There will undoubtedly be "winners" and "losers" in these government-ordered increases, those who see actual raises vs. those who find jobs harder and harder to come by. And it's going to be a challenge to evaluate what truly happened. We are seeing increased automation of low-level low-skilled service jobs. Jacking up the minimum wage is going to increase the speed by which it happens, but it would be foolish to think it wouldn't eventually come regardless.
Houman Salem, who owns a small fashion house in the San Fernando Valley out in Los Angeles, took to the op-ed pages of the Los Angeles Times to explain why he's packing up and moving out of California. Los Angeles famously decided to eventually jack up its minimum wages to $15 per hour and the entire state followed suit.
Salem's commentary is particularly interesting because he writes about wages as a piece of a larger regulatory burden that affects his ability to do business. He explains that the minimum wage increase is the straw that broke the camel's back because of how difficult California makes it to operate a business:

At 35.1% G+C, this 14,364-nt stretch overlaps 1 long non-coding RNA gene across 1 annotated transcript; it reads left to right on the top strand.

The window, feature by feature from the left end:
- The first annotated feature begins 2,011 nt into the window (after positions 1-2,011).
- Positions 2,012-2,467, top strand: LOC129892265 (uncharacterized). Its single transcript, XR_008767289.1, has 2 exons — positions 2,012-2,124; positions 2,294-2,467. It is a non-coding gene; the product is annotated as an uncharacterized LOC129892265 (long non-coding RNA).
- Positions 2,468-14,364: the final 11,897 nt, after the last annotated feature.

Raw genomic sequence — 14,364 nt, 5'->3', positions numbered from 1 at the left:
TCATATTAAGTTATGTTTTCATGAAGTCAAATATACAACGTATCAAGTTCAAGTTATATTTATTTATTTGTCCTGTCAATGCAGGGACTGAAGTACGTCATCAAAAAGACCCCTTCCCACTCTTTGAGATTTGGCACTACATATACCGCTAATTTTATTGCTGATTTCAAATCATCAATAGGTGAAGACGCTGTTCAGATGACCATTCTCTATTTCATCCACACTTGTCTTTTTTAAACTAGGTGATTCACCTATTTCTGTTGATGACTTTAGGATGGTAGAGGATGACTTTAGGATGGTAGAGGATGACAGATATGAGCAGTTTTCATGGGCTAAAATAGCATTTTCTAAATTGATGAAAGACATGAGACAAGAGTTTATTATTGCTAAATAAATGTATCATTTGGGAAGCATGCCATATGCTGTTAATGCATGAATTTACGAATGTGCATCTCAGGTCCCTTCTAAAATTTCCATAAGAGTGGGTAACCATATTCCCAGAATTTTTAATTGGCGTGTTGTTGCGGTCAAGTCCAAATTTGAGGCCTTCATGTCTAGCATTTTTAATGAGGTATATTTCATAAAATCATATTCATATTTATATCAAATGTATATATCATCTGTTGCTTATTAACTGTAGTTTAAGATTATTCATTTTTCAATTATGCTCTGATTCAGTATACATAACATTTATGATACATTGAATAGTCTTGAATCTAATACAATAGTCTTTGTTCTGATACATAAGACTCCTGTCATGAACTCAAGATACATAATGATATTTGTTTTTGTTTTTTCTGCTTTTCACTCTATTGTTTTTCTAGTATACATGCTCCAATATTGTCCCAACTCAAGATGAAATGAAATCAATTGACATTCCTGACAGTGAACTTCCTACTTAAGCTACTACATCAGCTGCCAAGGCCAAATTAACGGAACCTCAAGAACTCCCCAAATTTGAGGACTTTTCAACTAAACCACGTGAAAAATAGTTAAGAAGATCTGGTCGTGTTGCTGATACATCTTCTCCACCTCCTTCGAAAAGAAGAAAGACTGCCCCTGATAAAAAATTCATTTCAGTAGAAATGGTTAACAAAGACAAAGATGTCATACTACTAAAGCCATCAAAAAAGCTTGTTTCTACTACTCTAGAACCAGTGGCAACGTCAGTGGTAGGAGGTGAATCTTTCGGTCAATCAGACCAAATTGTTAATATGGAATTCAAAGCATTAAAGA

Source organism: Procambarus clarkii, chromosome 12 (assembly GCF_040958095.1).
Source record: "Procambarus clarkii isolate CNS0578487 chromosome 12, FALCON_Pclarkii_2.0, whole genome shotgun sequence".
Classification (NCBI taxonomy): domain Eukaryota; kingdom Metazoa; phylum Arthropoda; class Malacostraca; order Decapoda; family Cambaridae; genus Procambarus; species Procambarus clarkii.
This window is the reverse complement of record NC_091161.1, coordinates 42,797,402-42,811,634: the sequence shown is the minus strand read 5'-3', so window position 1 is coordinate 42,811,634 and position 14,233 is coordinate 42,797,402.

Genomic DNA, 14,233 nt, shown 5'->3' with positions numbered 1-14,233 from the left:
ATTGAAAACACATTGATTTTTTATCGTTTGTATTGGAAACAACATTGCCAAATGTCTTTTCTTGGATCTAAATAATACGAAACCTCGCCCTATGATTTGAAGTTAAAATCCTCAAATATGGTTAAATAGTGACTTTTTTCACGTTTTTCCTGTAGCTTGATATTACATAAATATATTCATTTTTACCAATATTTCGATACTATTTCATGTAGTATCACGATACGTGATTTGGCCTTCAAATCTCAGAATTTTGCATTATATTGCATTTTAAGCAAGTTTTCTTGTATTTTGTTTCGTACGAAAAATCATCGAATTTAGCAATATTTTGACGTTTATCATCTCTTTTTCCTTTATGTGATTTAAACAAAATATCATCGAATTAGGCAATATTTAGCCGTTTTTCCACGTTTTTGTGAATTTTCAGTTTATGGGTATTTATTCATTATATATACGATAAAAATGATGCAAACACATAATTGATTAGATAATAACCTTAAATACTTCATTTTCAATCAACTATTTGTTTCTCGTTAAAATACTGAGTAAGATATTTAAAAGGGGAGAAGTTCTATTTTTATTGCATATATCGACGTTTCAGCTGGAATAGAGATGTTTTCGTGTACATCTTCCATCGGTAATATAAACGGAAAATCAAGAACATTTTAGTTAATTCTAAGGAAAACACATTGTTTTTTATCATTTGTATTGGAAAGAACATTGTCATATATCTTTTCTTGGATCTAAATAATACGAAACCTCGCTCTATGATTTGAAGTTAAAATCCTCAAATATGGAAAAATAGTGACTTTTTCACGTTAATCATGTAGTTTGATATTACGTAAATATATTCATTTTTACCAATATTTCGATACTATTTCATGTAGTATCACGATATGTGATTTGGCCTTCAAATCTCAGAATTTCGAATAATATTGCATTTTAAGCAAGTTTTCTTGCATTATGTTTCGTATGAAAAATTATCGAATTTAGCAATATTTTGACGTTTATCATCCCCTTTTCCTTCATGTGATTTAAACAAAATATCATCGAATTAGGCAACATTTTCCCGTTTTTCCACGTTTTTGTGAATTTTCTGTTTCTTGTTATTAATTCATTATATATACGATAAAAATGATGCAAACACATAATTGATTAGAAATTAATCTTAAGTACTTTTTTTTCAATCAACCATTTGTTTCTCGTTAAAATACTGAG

Here's what the math looks like: I pay my employees $10.50 an hour, plus productivity bonuses. In addition, I pay payroll taxes and one of the highest worker compensation rates in the state. Even still, I could likely absorb a minimum wage as high as $11.50 an hour. But a $15-an-hour wage for my employees translates into $18.90 in costs for me — or just under $40,000 a year per full-time employee.
When the $15 minimum wage is fully phased in, my company would be losing in excess of $200,000 a year (and far more if my workforce grows as anticipated). That may be a drop in the bucket for large corporations, but a small business cannot absorb such losses. I could try to charge more to offset that cost, but my customers —the companies that are looking for someone to produce their clothing line — wouldn't pay it. The result would be layoffs.
...Salem's warning is a reminder that many of the states with the highest minimum wages also have the most oppressive regulatory atmospheres to do business...